Early in my programming career, like most beginner programmers starting out, I learned higher level programming languages such as BASIC, Pascal, C++ (and later on C#). I soon found myself asking questions that always seemed to lead me to the lowest layer of the computer construct. It simply wasn’t enough to understand the language and the art of programming at the higher level, I desired more of an understanding of what the machine was doing at the lowest hardware layer (specifically the processor, machine code, the various buses, and memory).
Most universities today have computer science courses (which focus primarily on the programming and software aspects of computers) and computer engineering courses (which focus primarily on hardware and electrical design of computers). This may not be a major revelation, but as a computer scientist (or programmer), the further you move toward lower level languages (i.e. Assembly Language) the more you need to understand about how the hardware was designed to function.
I have read many books on Assembly Language and the major take away from all of them was this: “Through an understanding of the lowest practical human-interpretable computer language (assembly), the programmer gains a true appreciation for the machine he is instructing. This ultimately leads toward much more efficient and streamlined programming with higher level languages.” Makes sense right? So where does one begin this journey?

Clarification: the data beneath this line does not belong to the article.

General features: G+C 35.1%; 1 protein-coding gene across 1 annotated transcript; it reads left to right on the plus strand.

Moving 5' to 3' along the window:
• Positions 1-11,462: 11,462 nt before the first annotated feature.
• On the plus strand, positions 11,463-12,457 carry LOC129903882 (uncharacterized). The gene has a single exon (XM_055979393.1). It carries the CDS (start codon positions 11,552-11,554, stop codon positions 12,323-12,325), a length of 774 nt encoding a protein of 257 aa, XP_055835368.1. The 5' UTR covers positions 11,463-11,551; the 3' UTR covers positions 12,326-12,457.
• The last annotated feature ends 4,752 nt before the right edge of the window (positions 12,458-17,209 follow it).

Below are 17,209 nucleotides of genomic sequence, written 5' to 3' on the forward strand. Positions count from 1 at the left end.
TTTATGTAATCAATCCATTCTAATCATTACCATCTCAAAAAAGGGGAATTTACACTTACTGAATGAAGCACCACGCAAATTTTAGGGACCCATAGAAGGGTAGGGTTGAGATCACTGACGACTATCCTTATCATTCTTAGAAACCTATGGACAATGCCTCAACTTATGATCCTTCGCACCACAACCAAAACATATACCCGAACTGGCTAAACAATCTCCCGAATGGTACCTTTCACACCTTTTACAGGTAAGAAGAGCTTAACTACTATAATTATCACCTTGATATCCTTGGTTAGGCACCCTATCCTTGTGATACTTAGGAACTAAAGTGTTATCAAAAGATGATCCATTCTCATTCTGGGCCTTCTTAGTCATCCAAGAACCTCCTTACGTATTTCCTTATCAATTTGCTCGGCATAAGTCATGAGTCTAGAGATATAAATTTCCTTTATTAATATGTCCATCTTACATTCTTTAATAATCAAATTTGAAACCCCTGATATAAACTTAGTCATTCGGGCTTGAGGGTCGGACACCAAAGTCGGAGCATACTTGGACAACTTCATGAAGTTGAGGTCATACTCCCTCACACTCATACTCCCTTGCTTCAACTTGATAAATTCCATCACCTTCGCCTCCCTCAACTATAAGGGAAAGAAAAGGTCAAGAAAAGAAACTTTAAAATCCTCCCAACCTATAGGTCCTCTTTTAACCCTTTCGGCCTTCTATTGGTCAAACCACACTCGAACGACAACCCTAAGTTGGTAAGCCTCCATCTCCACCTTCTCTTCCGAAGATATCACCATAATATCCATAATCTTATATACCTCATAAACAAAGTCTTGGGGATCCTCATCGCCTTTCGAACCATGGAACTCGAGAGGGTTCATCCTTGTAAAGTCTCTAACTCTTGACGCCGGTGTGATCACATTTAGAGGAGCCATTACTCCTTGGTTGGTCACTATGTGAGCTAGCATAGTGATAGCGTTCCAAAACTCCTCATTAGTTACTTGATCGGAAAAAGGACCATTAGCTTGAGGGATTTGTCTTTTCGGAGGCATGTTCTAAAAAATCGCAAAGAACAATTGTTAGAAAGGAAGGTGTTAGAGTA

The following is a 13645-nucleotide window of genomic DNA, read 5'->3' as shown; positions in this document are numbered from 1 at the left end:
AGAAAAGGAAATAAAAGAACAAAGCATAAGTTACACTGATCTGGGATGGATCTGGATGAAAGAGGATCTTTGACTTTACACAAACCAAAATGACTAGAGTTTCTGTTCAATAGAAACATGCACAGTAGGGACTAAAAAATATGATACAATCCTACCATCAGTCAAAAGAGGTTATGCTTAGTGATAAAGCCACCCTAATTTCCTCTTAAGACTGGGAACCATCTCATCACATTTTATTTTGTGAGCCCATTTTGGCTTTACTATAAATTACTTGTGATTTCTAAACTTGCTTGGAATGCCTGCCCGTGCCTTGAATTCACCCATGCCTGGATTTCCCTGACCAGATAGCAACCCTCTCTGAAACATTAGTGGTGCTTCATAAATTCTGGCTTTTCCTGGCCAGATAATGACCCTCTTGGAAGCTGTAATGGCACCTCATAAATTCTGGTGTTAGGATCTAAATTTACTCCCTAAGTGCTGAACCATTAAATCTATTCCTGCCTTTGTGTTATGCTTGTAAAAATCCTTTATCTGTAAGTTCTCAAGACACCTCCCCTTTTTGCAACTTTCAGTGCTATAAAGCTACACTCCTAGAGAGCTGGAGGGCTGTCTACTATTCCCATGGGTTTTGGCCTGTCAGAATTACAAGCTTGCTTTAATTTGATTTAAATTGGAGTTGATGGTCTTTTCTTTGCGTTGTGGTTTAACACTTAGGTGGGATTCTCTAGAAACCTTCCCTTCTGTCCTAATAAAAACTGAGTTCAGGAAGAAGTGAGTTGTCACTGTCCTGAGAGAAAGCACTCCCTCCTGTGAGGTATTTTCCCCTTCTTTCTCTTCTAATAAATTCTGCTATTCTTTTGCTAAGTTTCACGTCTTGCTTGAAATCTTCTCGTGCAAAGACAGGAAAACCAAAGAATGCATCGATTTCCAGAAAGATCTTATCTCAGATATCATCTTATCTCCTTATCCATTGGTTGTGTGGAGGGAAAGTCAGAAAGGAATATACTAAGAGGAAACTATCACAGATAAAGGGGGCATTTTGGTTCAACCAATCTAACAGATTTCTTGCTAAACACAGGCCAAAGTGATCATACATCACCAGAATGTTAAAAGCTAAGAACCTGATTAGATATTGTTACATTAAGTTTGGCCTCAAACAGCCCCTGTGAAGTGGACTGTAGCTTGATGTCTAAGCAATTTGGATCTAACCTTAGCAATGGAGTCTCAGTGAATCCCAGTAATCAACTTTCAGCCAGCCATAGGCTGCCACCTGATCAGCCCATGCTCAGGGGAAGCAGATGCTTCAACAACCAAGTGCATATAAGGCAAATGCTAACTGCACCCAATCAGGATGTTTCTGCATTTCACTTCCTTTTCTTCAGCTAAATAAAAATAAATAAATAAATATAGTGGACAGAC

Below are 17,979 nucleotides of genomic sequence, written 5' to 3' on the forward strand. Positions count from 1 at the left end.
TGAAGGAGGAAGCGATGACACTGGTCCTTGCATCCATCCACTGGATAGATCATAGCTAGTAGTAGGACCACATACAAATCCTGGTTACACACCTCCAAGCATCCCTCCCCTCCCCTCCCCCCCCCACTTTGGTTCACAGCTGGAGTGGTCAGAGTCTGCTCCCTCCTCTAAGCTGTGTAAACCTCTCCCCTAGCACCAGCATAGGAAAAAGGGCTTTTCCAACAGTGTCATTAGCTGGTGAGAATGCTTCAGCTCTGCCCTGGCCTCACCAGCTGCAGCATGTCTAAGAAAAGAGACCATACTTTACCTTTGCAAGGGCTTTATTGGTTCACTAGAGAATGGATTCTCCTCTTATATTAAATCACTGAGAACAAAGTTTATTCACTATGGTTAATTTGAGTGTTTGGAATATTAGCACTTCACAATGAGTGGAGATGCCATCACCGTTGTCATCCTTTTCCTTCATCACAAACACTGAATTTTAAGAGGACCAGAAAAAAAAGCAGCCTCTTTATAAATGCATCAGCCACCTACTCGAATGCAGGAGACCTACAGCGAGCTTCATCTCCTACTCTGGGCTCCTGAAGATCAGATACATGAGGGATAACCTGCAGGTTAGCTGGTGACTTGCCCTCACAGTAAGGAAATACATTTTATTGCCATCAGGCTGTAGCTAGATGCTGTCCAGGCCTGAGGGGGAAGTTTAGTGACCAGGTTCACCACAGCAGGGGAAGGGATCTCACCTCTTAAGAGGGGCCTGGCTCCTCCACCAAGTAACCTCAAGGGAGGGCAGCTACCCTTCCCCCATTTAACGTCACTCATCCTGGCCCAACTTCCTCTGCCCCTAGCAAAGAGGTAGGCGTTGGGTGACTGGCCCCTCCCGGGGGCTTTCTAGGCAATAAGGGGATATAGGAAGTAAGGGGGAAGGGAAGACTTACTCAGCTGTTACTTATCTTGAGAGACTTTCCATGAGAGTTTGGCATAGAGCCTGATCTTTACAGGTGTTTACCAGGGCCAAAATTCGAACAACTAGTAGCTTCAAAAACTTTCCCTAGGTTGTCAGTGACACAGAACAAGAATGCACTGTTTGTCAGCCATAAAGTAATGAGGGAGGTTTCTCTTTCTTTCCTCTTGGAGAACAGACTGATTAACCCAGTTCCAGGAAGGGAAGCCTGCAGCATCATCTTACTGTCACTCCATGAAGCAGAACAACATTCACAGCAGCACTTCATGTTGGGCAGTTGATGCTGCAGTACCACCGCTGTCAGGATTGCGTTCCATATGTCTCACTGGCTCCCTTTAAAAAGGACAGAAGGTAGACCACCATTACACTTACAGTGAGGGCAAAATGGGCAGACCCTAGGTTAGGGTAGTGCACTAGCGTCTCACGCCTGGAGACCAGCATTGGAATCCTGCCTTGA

Not surprisingly, in the internet-driven world we live in, I have found many excellent sources online (both video and textual) that provide a foundation for the understanding of how these extremely complex nanometer-sized machines work. Even more interesting, I have found some great resources related to the history of these machines which also seemed necessary in order to have a full appreciation for the technology and to “close-the-loop” in my understanding. If you don’t like rabbit holes, I suggest you move on to the next article, because once you start down this path, it is a longing albeit extremely fascinating journey.
The Microprocessor and its applications by D. Aspinall. (partial primer)
History of Microprocessors
Grace Hopper (pioneer of computer compilers)
History of compiler construction
Intermediate Language Representation
Transistor-Transistor Logic (TTL)
Understanding NAND Logic
Dynamic Random Access Memory
Locality of reference (temporal and spatial) with focus on memory caching systems
The art of assembly language programming (best assembly language resource I have found thus far)
Outstanding Video Series on Computer Architecture
This is a good list to get started. As I come across more resources I will update the list.